Idaho potato shipments – grossing about $5100 to New York City.
Mexican imported produce continues crossing the border near McAllen, Tx. Avocados last week amounted to around 875 truck loads and volume is expected to increase. Mexican tomatoes are around 500 truck loads per week. There’s many other items in much smaller volume ranging from limes to watermelon crossing the South Texas border.
Imported cantaloupes are in good volume primarily from Guatemala and Honduras arriving mostly at Southern Florida ports and ports in Southern California…..Peruvian grape arrivals are pretty much finished. Problems with Chilean grape quality are supposed to be improving now, but still keep an eye on what’s being loaded. But Chile’s the only game in town now with grapes, with most arriving at Ports in the Philadelphia area.
Here’s a look at loading opportunities for two favorite St. Patrick’s Day vegetables. We also take a look at Yuma vegetable shipments, and California asparagus.
Cabbage and potato volume should be very good for shipments leading up to St. Patrick’s Day, which is March 17th.
South Florida cabbage shipments have started and will be in good volume heading into March. Shipments will continue through May.
There will be plenty of spuds available for the holiday with new crops of red potatoes and white potatoes from South Florida as well as late season storage red potatoes from the Red River Valley of North Dakota and Minnesota. Idaho continues to heavily ship russet potatoes, but reds and whites are an Irish favorite.
Yuma Vegetable Shipments
Winter Yuma vegetables shipments are always a roll of the dice and this season seems no different, except maybe the issues are different. Many of the same shippers out of Salinas also farm in Yuma, AZ. In Salinas they are used to dealing with mildew. The problem is rare in the desert, but has been a major problem this season, especially with head lettuce and romaine. Mildew is caused by rain, warm temperatures and humidity. The result has been a lot of fields have been disced.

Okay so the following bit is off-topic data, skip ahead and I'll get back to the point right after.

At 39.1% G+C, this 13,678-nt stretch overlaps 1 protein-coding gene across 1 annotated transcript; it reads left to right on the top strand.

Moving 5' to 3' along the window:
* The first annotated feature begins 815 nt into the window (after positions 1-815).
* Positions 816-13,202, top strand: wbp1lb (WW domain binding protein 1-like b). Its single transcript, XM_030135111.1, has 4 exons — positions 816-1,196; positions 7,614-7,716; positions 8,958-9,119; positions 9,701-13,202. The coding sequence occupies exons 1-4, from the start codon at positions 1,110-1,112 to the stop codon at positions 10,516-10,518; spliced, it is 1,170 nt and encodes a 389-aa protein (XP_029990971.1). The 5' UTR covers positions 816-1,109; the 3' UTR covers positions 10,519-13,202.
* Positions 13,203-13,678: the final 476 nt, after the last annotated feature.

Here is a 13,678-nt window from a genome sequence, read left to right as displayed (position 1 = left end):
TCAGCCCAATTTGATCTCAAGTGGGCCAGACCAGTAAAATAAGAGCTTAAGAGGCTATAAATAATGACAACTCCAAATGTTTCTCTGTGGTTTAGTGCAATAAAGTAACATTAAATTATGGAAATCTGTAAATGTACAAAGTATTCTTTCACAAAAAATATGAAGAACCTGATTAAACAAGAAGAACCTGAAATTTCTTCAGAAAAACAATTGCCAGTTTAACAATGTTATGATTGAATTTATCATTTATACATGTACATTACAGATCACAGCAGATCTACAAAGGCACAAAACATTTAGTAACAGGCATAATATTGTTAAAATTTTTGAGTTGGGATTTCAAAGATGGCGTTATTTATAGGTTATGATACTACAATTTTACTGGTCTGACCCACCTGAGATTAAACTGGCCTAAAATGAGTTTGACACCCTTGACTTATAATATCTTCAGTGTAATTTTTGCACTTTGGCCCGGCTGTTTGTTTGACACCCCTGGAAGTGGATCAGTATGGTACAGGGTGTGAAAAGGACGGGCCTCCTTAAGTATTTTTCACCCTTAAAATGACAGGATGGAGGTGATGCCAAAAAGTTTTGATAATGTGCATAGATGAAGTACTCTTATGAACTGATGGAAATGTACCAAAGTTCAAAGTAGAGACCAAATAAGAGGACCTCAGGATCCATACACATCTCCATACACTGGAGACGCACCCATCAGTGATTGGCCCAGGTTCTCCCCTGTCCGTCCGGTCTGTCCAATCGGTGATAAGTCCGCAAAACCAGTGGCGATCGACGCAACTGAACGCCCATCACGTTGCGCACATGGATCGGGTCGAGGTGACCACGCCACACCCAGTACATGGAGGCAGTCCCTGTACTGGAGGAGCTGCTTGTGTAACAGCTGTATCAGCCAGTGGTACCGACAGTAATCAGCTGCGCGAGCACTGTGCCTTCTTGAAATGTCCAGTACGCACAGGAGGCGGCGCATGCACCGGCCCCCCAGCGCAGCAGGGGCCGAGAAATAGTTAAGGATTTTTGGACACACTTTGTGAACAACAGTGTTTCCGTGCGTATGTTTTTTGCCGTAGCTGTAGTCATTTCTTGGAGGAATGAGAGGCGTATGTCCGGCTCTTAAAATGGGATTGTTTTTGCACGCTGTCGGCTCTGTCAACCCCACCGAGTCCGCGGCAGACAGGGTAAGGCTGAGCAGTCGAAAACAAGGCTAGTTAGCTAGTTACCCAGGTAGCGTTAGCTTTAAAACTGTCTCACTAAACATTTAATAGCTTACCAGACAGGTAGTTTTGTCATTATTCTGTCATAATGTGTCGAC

The result will be lighter volume for the last month or so with Yuma vegetable shipments. There’s also growing concerns with Yuma tending to finish up a few weeks early, that Salinas may get off to a slow start this season and there could be major shipping gaps from late March, through April and perhaps into May.
Yuma vegetable shipments – grossing about $3800 to Chicago.
California asparagus shipments should get underway in early to mid-March, from the Stockton-Delta area. It is estimated the state has 9,000 to 10,000 acres of “grass” and volume is expected to be similar to last season. There also is good news in that water supplies have improved a lot over a year ago with reservoirs continuing to rise.
Asparagus shipments typically get a boost from the Easter observance (April 16th), which is one of the most popular times of year for the vegetable.
Last week in our report on the growing volume from Mexico with many vegetables, we noted it often comes at the expense of California. An excellent example of this is labor costs.
California’s minimum wage is headed to $15 per hour by 2023. A new law also requires agricultural workers to be paid overtime after eight hours, down from 10 hours previously. Asparagus is cut by hand and is one of the most labor intensive crops in the produce industry.
Here’s some information on potato shipments you may not know….Plus, a new import item to the U.S. is coming – Argentina lemons.
Potatoes are the leading vegetable crop in the United States, according to the U.S. Department of Agriculture Economic Research Service. This also means the nationwide spud crop contributes about 15 percent of farm sales receipts for vegetables each year. Annually over 30 billion pound of potatoes are grown and shipped in the nation.
More than 50 percent of potato sales are to processors for french fries, chips, dehydrated potatoes and other potato products. The balance goes to the fresh market.